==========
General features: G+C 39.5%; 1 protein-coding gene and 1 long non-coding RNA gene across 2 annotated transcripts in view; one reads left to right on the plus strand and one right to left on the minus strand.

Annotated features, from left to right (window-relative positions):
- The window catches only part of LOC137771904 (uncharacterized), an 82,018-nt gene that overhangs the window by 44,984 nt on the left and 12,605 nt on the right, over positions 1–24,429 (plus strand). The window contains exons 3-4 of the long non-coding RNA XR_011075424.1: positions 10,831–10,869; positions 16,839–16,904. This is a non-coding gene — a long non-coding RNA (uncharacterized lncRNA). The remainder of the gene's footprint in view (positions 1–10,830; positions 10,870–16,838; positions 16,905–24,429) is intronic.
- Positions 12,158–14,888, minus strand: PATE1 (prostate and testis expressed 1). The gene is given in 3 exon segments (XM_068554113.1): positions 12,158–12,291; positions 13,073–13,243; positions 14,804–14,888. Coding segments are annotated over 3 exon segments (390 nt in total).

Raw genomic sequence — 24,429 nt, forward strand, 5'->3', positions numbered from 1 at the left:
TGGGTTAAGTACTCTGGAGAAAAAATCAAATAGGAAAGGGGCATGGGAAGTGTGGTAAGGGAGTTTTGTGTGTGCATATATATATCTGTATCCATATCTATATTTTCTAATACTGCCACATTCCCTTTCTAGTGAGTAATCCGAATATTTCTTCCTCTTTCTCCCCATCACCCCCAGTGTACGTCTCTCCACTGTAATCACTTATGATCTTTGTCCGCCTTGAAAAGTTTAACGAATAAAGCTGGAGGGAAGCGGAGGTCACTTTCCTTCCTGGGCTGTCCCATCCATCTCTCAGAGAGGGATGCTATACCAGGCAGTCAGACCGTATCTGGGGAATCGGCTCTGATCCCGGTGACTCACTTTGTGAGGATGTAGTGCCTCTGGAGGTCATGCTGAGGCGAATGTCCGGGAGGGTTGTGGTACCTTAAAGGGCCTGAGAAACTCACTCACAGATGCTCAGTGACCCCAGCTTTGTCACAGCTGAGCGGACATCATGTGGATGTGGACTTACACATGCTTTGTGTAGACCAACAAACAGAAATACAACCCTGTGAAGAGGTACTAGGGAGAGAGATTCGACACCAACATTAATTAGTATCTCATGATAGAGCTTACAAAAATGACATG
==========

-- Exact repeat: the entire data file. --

General features: G+C 39.5%; 1 protein-coding gene and 1 long non-coding RNA gene across 2 annotated transcripts in view; one reads left to right on the plus strand and one right to left on the minus strand.

Annotated features, from left to right (window-relative positions):
- The window catches only part of LOC137771904 (uncharacterized), an 82,018-nt gene that overhangs the window by 44,984 nt on the left and 12,605 nt on the right, over positions 1–24,429 (plus strand). The window contains exons 3-4 of the long non-coding RNA XR_011075424.1: positions 10,831–10,869; positions 16,839–16,904. This is a non-coding gene — a long non-coding RNA (uncharacterized lncRNA). The remainder of the gene's footprint in view (positions 1–10,830; positions 10,870–16,838; positions 16,905–24,429) is intronic.
- Positions 12,158–14,888, minus strand: PATE1 (prostate and testis expressed 1). The gene is given in 3 exon segments (XM_068554113.1): positions 12,158–12,291; positions 13,073–13,243; positions 14,804–14,888. Coding segments are annotated over 3 exon segments (390 nt in total).

Raw genomic sequence — 24,429 nt, forward strand, 5'->3', positions numbered from 1 at the left:
TGGGTTAAGTACTCTGGAGAAAAAATCAAATAGGAAAGGGGCATGGGAAGTGTGGTAAGGGAGTTTTGTGTGTGCATATATATATCTGTATCCATATCTATATTTTCTAATACTGCCACATTCCCTTTCTAGTGAGTAATCCGAATATTTCTTCCTCTTTCTCCCCATCACCCCCAGTGTACGTCTCTCCACTGTAATCACTTATGATCTTTGTCCGCCTTGAAAAGTTTAACGAATAAAGCTGGAGGGAAGCGGAGGTCACTTTCCTTCCTGGGCTGTCCCATCCATCTCTCAGAGAGGGATGCTATACCAGGCAGTCAGACCGTATCTGGGGAATCGGCTCTGATCCCGGTGACTCACTTTGTGAGGATGTAGTGCCTCTGGAGGTCATGCTGAGGCGAATGTCCGGGAGGGTTGTGGTACCTTAAAGGGCCTGAGAAACTCACTCACAGATGCTCAGTGACCCCAGCTTTGTCACAGCTGAGCGGACATCATGTGGATGTGGACTTACACATGCTTTGTGTAGACCAACAAACAGAAATACAACCCTGTGAAGAGGTACTAGGGAGAGAGATTCGACACCAACATTAATTAGTATCTCATGATAGAGCTTACAAAAATGACATG